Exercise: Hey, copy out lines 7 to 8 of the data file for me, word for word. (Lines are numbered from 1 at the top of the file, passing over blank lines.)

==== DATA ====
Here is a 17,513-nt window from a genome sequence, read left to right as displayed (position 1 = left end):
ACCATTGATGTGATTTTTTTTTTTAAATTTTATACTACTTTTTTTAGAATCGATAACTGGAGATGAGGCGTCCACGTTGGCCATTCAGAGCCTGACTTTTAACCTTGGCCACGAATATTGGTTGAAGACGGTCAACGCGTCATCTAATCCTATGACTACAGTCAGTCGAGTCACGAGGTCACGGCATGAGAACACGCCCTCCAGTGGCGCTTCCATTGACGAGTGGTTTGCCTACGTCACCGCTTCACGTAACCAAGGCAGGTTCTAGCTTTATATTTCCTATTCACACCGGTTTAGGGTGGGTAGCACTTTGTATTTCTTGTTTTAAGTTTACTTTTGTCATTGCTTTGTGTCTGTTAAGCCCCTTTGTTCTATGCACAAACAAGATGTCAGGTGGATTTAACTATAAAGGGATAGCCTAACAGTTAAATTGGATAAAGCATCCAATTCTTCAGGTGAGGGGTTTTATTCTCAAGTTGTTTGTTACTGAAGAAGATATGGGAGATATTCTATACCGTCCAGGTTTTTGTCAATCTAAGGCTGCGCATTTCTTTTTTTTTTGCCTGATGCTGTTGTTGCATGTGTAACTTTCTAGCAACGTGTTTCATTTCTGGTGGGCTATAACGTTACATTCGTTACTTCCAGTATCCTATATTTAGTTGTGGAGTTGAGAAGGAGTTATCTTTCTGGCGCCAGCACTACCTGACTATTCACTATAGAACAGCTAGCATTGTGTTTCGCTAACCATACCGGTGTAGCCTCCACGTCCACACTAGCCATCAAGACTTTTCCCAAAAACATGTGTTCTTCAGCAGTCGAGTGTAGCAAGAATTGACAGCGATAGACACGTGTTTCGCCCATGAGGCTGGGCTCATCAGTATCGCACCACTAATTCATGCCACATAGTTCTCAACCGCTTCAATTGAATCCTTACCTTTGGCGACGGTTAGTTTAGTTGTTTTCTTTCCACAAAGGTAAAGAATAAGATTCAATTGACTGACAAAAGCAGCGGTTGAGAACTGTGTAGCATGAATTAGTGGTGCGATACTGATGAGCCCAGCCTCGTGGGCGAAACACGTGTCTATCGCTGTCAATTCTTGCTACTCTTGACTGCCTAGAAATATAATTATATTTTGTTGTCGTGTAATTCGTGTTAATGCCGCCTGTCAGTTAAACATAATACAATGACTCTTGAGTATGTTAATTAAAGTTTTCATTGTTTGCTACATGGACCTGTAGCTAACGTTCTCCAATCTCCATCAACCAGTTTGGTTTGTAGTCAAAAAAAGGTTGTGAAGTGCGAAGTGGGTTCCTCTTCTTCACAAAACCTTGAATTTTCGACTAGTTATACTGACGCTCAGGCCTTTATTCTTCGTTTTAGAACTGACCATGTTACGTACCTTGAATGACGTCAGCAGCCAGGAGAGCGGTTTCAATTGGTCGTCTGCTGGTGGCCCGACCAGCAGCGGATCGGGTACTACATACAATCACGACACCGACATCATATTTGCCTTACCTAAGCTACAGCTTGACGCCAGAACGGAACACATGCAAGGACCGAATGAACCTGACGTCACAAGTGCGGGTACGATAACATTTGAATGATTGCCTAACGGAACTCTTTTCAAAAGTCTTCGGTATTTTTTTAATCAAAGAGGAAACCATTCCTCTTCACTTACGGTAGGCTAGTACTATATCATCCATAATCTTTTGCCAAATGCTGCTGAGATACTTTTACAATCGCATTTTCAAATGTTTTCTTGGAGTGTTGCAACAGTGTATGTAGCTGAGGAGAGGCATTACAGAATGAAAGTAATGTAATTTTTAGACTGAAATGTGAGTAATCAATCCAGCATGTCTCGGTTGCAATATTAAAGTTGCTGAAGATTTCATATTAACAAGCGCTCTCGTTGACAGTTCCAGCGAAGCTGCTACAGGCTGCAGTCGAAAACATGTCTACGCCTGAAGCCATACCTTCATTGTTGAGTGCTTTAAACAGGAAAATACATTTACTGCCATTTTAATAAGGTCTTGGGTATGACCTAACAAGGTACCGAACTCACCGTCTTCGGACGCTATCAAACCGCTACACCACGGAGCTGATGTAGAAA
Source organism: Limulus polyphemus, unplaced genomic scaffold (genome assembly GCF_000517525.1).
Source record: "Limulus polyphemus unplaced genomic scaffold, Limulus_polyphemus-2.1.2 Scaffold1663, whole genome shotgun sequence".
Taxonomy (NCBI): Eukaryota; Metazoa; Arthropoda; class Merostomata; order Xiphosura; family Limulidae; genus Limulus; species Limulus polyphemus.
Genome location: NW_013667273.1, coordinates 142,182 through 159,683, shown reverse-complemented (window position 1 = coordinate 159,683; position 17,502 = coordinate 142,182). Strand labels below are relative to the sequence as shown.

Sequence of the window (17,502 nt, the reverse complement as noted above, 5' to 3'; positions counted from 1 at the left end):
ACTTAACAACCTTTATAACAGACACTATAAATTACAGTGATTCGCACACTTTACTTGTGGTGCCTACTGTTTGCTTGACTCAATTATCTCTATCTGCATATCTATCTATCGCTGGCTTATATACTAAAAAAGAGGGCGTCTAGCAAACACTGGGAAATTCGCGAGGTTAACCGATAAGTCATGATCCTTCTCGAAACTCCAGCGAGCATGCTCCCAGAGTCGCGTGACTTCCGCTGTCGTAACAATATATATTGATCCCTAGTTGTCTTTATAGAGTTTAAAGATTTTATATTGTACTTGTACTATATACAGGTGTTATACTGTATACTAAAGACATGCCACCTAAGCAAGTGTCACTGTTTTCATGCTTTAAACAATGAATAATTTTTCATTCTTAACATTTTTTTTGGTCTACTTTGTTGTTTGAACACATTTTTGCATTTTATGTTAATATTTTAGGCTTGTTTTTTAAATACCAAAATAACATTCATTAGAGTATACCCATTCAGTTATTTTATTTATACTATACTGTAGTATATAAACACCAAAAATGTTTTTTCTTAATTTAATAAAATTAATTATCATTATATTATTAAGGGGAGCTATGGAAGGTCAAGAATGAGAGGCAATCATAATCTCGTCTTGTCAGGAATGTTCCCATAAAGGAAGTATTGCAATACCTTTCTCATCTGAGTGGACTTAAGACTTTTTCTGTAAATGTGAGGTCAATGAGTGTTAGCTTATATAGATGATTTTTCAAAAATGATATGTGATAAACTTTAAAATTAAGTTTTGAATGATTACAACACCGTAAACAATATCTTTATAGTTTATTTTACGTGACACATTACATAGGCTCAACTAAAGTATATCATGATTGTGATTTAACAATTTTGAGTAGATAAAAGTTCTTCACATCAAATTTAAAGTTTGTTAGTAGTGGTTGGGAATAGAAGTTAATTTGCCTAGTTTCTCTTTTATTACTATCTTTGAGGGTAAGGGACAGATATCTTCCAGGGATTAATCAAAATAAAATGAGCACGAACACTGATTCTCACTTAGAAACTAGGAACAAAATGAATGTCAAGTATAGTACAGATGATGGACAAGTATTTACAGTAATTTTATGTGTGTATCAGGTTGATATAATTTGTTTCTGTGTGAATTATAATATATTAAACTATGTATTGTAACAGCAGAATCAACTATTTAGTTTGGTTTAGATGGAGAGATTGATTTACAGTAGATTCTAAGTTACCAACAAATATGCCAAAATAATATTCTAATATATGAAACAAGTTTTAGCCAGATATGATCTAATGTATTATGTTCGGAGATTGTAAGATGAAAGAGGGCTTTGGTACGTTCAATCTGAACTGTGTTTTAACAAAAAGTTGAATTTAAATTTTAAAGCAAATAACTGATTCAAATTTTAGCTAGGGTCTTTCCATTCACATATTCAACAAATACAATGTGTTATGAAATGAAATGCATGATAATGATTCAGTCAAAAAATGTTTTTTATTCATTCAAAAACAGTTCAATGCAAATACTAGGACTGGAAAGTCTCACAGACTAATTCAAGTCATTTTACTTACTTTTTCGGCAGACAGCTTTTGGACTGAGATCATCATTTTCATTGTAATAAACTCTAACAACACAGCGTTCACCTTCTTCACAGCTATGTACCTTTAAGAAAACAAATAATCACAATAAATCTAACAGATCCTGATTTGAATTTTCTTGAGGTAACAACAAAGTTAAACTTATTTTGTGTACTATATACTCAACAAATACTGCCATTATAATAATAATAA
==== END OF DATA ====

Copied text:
Sequence of the window (17,502 nt, the reverse complement as noted above, 5' to 3'; positions counted from 1 at the left end):
ACTTAACAACCTTTATAACAGACACTATAAATTACAGTGATTCGCACACTTTACTTGTGGTGCCTACTGTTTGCTTGACTCAATTATCTCTATCTGCATATCTATCTATCGCTGGCTTATATACTAAAAAAGAGGGCGTCTAGCAAACACTGGGAAATTCGCGAGGTTAACCGATAAGTCATGATCCTTCTCGAAACTCCAGCGAGCATGCTCCCAGAGTCGCGTGACTTCCGCTGTCGTAACAATATATATTGATCCCTAGTTGTCTTTATAGAGTTTAAAGATTTTATATTGTACTTGTACTATATACAGGTGTTATACTGTATACTAAAGACATGCCACCTAAGCAAGTGTCACTGTTTTCATGCTTTAAACAATGAATAATTTTTCATTCTTAACATTTTTTTTGGTCTACTTTGTTGTTTGAACACATTTTTGCATTTTATGTTAATATTTTAGGCTTGTTTTTTAAATACCAAAATAACATTCATTAGAGTATACCCATTCAGTTATTTTATTTATACTATACTGTAGTATATAAACACCAAAAATGTTTTTTCTTAATTTAATAAAATTAATTATCATTATATTATTAAGGGGAGCTATGGAAGGTCAAGAATGAGAGGCAATCATAATCTCGTCTTGTCAGGAATGTTCCCATAAAGGAAGTATTGCAATACCTTTCTCATCTGAGTGGACTTAAGACTTTTTCTGTAAATGTGAGGTCAATGAGTGTTAGCTTATATAGATGATTTTTCAAAAATGATATGTGATAAACTTTAAAATTAAGTTTTGAATGATTACAACACCGTAAACAATATCTTTATAGTTTATTTTACGTGACACATTACATAGGCTCAACTAAAGTATATCATGATTGTGATTTAACAATTTTGAGTAGATAAAAGTTCTTCACATCAAATTTAAAGTTTGTTAGTAGTGGTTGGGAATAGAAGTTAATTTGCCTAGTTTCTCTTTTATTACTATCTTTGAGGGTAAGGGACAGATATCTTCCAGGGATTAATCAAAATAAAATGAGCACGAACACTGATTCTCACTTAGAAACTAGGAACAAAATGAATGTCAAGTATAGTACAGATGATGGACAAGTATTTACAGTAATTTTATGTGTGTATCAGGTTGATATAATTTGTTTCTGTGTGAATTATAATATATTAAACTATGTATTGTAACAGCAGAATCAACTATTTAGTTTGGTTTAGATGGAGAGATTGATTTACAGTAGATTCTAAGTTACCAACAAATATGCCAAAATAATATTCTAATATATGAAACAAGTTTTAGCCAGATATGATCTAATGTATTATGTTCGGAGATTGTAAGATGAAAGAGGGCTTTGGTACGTTCAATCTGAACTGTGTTTTAACAAAAAGTTGAATTTAAATTTTAAAGCAAATAACTGATTCAAATTTTAGCTAGGGTCTTTCCATTCACATATTCAACAAATACAATGTGTTATGAAATGAAATGCATGATAATGATTCAGTCAAAAAATGTTTTTTATTCATTCAAAAACAGTTCAATGCAAATACTAGGACTGGAAAGTCTCACAGACTAATTCAAGTCATTTTACTTACTTTTTCGGCAGACAGCTTTTGGACTGAGATCATCATTTTCATTGTAATAAACTCTAACAACACAGCGTTCACCTTCTTCACAGCTATGTACCTTTAAGAAAACAAATAATCACAATAAATCTAACAGATCCTGATTTGAATTTTCTTGAGGTAACAACAAAGTTAAACTTATTTTGTGTACTATATACTCAACAAATACTGCCATTATAATAATAATAA